Facebook announced changes in its regulations with the purpose of curb “sexualizing” harassment of public figures and coordinated bullying to people who “have a higher risk of harm offline.” The changes are released amid strong criticism of the US company, which is accused of prioritizing its economic interests over the safety of users, according to complaints filed by the former employee of the firm, Frances Haugen.
This update to Facebook policies prohibits postings with “sexual photoshopping” of celebrity photos, a group that includes entertainment figures, women and men in politics, content creators, and so on. Those responsible for the social network explained that they will eliminate profiles, pages, groups and events in which edited images or drawings that distort bodies and appearances are published to sexualize them. The same rule will be applied for comments in that direction, which will also be removed.
“Public figures, whether they are politicians, journalists, celebrities or creators, use Facebook and Instagram to interact directly with their followers. We made these changes because attacks like these can turn the appearance of a public figure into a weapon, which is unnecessary and often unrelated to the work that these public figures represent, ”said Antigone Davis, global director of security for the social network.
Changes to Facebook also apply to “common users”
The Facebook policy update also establishes penalties for coordinated attacks on users who have a “higher risk of harm offline”, even if the posts or messages do not violate the content policies of the platform.
It applies to Facebook and Instagram posts, and direct messages sent to people such as government dissidents or victims of violent attacks, he explains. The Verge.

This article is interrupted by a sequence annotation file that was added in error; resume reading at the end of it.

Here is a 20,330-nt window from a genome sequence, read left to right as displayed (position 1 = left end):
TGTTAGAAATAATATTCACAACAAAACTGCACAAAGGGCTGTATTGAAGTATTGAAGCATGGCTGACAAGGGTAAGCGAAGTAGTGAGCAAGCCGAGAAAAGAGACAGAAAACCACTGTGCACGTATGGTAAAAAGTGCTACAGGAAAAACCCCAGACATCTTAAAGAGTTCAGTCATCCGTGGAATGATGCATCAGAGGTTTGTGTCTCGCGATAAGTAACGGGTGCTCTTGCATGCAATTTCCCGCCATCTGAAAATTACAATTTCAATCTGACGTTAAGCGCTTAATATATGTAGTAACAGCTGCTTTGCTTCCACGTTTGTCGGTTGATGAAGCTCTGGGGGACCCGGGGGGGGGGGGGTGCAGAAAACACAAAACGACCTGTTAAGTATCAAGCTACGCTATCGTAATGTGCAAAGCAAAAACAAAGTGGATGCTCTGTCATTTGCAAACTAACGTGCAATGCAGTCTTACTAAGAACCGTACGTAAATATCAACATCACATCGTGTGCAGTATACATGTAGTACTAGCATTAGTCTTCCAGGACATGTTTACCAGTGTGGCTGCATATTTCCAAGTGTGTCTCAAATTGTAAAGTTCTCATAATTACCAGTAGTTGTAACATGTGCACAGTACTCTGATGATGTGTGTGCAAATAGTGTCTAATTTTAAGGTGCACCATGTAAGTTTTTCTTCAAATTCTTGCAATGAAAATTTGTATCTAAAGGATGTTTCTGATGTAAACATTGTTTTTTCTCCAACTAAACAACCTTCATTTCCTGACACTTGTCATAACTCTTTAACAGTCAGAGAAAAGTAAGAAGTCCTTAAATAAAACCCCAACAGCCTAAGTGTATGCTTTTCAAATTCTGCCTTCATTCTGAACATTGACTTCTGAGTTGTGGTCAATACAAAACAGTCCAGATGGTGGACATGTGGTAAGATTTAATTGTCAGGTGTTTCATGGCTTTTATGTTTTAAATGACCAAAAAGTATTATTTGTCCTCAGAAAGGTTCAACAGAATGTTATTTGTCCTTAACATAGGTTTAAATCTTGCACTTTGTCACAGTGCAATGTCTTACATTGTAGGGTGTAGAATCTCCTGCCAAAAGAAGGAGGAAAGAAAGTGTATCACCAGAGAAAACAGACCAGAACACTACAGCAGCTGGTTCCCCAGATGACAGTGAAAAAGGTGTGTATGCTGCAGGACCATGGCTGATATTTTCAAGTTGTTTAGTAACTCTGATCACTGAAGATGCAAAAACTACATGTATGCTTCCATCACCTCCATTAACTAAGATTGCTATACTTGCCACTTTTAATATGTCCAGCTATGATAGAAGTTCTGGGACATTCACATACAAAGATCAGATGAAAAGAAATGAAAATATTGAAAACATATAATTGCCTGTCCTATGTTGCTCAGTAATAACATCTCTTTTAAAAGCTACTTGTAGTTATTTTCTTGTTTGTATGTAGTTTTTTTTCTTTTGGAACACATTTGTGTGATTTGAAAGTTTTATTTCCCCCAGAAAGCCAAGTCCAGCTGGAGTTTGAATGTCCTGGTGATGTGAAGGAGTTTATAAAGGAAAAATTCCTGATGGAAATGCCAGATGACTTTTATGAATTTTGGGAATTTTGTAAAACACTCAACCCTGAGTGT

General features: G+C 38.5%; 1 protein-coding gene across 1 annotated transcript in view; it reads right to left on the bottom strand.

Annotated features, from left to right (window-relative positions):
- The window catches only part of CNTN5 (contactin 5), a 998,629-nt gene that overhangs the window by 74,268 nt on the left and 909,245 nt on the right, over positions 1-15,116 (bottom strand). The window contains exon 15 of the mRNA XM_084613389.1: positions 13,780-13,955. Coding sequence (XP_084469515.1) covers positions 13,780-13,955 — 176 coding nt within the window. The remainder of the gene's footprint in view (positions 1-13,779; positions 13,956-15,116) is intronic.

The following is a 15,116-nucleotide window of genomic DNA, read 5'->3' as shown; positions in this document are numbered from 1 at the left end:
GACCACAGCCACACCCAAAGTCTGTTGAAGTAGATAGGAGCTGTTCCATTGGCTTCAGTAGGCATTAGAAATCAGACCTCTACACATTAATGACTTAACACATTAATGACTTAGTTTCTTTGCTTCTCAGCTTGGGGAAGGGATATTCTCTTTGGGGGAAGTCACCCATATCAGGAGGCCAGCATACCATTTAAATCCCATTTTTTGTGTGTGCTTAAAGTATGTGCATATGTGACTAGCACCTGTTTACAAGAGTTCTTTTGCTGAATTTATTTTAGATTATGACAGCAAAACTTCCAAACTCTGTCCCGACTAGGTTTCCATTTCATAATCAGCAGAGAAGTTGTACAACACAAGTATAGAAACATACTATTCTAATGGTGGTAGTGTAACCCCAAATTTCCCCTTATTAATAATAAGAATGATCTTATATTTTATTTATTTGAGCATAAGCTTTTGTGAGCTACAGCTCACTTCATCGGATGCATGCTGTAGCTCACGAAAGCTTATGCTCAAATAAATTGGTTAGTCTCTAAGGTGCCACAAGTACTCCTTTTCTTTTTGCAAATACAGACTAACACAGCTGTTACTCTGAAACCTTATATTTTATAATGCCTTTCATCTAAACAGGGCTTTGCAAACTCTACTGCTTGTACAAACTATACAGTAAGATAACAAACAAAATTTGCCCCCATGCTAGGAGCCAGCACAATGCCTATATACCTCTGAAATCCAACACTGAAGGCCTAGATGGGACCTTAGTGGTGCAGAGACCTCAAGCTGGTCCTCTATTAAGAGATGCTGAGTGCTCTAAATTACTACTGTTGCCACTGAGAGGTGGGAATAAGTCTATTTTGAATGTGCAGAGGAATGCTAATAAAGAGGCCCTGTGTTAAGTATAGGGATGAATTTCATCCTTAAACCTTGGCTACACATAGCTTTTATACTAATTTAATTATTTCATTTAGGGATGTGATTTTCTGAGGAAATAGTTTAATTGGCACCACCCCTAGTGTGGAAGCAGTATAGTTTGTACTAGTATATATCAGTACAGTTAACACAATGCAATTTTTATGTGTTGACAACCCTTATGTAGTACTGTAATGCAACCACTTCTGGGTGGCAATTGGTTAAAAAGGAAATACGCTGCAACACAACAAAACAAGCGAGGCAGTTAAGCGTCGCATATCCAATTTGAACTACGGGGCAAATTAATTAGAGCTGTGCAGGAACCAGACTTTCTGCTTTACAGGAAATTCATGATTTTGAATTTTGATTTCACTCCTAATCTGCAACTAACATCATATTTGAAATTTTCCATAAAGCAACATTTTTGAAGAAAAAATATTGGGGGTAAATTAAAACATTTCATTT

Reaction to Frances Haugen’s complaint
As noted above, Facebook’s announcement occurs after the complaints from Frances Haugen, an engineer who worked at the company and leaked internal documents that revealed unethical behavior within the company. The former employee said that the firm was aware of the toxic effects of Instagram especially among teenagers, shed light on a program that groomed celebrities who violated the rules of the platforms, and stressed that executives who answer to Mark Zuckerberg privilege finances to the detriment of users’ well-being.
Haugen appeared on the public scene a few days ago on a network television program CBS, where she said that it was she who delivered Facebook documents to The Wall Street Journal, where previously reports based on these confidential data were published. The engineer then testified in the US Congress and is expected to do so in the UK Parliament later this month. Additionally, Haugen was summoned to an interview with Facebook’s Oversight Board, a semi-independent body that examines the company’s practices.
In this framework, the firm with headquarters in Palo Alto, California, has faced days full of inconveniences: last week it suffered blackouts in their services, in addition to the data leak of 1.5 million users of the social network, two events whose causes are supposed to be unrelated.